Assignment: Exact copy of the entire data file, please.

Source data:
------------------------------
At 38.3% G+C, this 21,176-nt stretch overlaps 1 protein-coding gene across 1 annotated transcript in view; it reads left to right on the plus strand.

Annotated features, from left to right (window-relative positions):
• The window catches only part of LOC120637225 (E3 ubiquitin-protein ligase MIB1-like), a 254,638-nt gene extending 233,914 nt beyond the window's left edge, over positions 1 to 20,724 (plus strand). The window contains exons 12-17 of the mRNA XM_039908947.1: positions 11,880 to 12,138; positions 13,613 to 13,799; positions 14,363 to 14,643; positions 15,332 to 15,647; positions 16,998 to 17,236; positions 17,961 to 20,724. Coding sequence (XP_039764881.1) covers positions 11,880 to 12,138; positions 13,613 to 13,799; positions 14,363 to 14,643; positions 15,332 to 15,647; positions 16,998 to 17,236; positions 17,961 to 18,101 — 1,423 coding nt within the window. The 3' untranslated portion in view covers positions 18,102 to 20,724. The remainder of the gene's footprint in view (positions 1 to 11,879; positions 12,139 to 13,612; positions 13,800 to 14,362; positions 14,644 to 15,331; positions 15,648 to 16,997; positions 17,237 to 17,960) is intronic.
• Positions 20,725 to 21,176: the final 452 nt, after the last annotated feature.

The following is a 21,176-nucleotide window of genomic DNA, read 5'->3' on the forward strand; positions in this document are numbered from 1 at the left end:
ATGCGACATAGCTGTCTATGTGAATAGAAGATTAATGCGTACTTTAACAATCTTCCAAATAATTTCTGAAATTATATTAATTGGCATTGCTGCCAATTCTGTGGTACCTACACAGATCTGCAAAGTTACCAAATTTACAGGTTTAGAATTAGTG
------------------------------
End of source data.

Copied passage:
At 38.3% G+C, this 21,176-nt stretch overlaps 1 protein-coding gene across 1 annotated transcript in view; it reads left to right on the plus strand.

Annotated features, from left to right (window-relative positions):
• The window catches only part of LOC120637225 (E3 ubiquitin-protein ligase MIB1-like), a 254,638-nt gene extending 233,914 nt beyond the window's left edge, over positions 1 to 20,724 (plus strand). The window contains exons 12-17 of the mRNA XM_039908947.1: positions 11,880 to 12,138; positions 13,613 to 13,799; positions 14,363 to 14,643; positions 15,332 to 15,647; positions 16,998 to 17,236; positions 17,961 to 20,724. Coding sequence (XP_039764881.1) covers positions 11,880 to 12,138; positions 13,613 to 13,799; positions 14,363 to 14,643; positions 15,332 to 15,647; positions 16,998 to 17,236; positions 17,961 to 18,101 — 1,423 coding nt within the window. The 3' untranslated portion in view covers positions 18,102 to 20,724. The remainder of the gene's footprint in view (positions 1 to 11,879; positions 12,139 to 13,612; positions 13,800 to 14,362; positions 14,644 to 15,331; positions 15,648 to 16,997; positions 17,237 to 17,960) is intronic.
• Positions 20,725 to 21,176: the final 452 nt, after the last annotated feature.

The following is a 21,176-nucleotide window of genomic DNA, read 5'->3' on the forward strand; positions in this document are numbered from 1 at the left end:
ATGCGACATAGCTGTCTATGTGAATAGAAGATTAATGCGTACTTTAACAATCTTCCAAATAATTTCTGAAATTATATTAATTGGCATTGCTGCCAATTCTGTGGTACCTACACAGATCTGCAAAGTTACCAAATTTACAGGTTTAGAATTAGTG